There is a growing consensus that economic growth is not sufficient to reduce poverty if it is not inclusive and if it does not involve the three dimensions of sustainable development – economic, social and environmental.

Our Impact: Everything we do is focused on trying to redress the imbalance in living standards between more developed regions and poorer rural communities. We are achieving this through sustainable poverty reduction and improving access to basic facilities and training in order to improve prospects.  

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E_SDG goals_icons-individual-rgb-11 Goal 11: Sustainable Cities and Communities

883 million people live in slums today and most of them are found in Eastern and South-Eastern Asia.

Half of humanity – 3.5 billion people – lives in urban areas today with 95% of urban expansion taking place in the developing world over the next few decades.

Many challenges exist to maintaining urbanised areas in a way that continues to create jobs and prosperity without straining land and resources.

Our Impact: Although this goal focuses on cities and urban areas, we are supporting sustainable infrastructure development in rural areas. Since 2009 we’ve built and renovated 67 homes for the homeless and destitute.

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E_SDG goals_icons-individual-rgb-12 Goal 12: Responsible Production and Consumption

Sustainable consumption and production is about promoting resource and energy efficiency, sustainable infrastructure, and providing access to basic services, green and decent jobs and a better quality of life for all.

Since sustainable consumption and production aims at “doing more and better with less,” net welfare gains from economic activities can increase by reducing resource use, degradation and pollution along the whole life cycle, while increasing quality of life.

At the current time, material consumption of natural resources is increasing, particularly within Eastern Asia. Countries are also continuing to address challenges regarding air, water and soil pollution.

Our Impact: All of our projects are developed with sustainability in mind. When we build a camp, we source eco-friendly local materials where possible and minimise our transportation costs by sourcing food and project materials locally. Our environmental education programmes educate each client about sustainable resource use and we use carefully vetted suppliers and providers that share our values.

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E_SDG goals_icons-individual-rgb-13 Goal 13: Climate Action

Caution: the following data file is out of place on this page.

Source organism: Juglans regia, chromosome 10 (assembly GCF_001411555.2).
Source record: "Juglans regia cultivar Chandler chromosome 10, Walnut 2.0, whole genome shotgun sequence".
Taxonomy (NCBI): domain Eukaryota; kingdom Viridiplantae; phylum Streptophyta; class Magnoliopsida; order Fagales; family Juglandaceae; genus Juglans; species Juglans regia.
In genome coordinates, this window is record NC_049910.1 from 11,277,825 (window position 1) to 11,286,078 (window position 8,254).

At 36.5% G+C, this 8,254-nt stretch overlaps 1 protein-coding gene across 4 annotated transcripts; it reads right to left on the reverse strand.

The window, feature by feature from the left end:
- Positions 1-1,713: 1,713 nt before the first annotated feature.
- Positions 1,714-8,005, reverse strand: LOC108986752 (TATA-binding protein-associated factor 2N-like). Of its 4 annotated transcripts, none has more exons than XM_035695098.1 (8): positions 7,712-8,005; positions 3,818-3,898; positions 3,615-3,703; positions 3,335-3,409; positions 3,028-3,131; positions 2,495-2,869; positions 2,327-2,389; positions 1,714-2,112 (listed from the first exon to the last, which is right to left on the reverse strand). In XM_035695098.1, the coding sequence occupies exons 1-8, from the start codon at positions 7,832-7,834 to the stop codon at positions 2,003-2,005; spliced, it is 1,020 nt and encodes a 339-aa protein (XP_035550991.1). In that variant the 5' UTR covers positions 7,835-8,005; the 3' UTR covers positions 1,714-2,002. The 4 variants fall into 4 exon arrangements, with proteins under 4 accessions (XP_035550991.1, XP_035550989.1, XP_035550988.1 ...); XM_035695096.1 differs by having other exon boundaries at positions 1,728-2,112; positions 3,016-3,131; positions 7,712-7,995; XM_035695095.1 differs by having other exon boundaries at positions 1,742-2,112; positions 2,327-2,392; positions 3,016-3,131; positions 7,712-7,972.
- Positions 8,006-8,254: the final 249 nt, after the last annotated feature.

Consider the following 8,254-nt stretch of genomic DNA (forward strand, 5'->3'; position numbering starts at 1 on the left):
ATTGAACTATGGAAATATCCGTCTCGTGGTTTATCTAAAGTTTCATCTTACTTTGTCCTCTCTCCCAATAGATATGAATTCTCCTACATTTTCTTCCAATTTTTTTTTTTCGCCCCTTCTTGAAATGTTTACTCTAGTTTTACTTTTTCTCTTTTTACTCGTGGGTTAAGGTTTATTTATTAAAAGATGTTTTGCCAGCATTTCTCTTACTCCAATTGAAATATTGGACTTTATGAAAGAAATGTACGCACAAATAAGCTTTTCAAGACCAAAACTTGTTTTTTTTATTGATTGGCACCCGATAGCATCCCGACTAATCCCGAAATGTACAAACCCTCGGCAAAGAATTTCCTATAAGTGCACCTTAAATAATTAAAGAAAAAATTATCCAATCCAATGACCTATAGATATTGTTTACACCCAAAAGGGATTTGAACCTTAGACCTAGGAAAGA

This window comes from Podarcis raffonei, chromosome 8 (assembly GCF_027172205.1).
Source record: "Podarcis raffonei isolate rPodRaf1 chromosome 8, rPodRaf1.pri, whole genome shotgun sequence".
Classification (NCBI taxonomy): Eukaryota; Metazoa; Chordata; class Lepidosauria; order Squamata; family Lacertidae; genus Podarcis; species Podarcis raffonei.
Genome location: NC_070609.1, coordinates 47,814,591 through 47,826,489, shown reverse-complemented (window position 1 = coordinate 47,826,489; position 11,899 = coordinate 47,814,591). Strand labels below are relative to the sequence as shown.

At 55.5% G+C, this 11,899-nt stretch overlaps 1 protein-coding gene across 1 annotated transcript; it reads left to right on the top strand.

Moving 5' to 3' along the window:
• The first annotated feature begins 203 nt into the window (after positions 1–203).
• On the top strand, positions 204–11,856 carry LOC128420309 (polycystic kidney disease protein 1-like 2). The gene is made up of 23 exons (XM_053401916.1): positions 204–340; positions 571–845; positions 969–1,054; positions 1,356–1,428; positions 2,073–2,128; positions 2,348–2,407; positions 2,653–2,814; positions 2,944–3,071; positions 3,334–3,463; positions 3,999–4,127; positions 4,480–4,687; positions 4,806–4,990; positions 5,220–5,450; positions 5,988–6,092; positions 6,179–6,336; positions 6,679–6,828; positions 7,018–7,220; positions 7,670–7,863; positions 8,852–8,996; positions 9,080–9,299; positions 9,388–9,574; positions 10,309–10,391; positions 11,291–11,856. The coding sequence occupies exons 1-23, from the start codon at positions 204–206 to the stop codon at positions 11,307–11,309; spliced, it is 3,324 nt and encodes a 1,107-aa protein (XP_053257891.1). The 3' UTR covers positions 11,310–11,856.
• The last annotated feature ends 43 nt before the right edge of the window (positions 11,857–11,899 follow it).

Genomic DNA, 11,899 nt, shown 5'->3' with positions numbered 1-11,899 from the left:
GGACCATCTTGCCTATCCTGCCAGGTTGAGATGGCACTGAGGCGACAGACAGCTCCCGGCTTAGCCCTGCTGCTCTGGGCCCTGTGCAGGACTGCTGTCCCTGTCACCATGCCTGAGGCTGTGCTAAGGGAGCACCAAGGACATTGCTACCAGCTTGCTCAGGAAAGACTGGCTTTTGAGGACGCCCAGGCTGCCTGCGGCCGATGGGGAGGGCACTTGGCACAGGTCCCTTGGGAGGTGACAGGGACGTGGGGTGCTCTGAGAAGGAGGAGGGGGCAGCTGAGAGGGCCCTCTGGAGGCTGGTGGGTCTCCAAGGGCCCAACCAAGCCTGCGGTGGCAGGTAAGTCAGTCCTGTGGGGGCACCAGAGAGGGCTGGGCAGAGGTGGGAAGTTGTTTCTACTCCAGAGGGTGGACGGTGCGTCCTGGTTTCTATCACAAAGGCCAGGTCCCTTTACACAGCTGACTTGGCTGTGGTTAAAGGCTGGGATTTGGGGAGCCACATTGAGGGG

Climate change is a global challenge that affects everyone, everywhere.

Climate change is now affecting every country on every continent. It is disrupting national economies and affecting lives, costing people, communities and countries dearly today and even more tomorrow. Weather patterns are changing, sea levels are rising, weather events are becoming more extreme and greenhouse gas emissions are now at their highest levels in history. Without action, the world’s average surface temperature is likely to surpass 3 degrees centigrade this century. The poorest and most vulnerable people are being affected the most.

To strengthen the global response to the threat of climate change, countries adopted the Paris Agreement, which went into force in November of 2016. In the agreement, all countries agreed to work to limit global temperature rise to well below 2 degrees centigrade. As of April 2018, 175 parties had ratified the Paris Agreement and 10 developing countries had submitted their first iteration of their national adaptation plans for responding to climate change.

Our Impact: As a social enterprise, we are constantly looking at ways we can improve our sustainability and effect positive change. This year, every staff member is collaborating on a new sustainability manifesto to identify areas in our operation where we can reduce our carbon footprint.

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E_SDG goals_icons-individual-rgb-14 Goal 14: Life Below Water

Oceans cover three quarters of the Earth’s surface, contain 97 per cent of the Earth’s water, and represent 99 per cent of the living space on the planet by volume.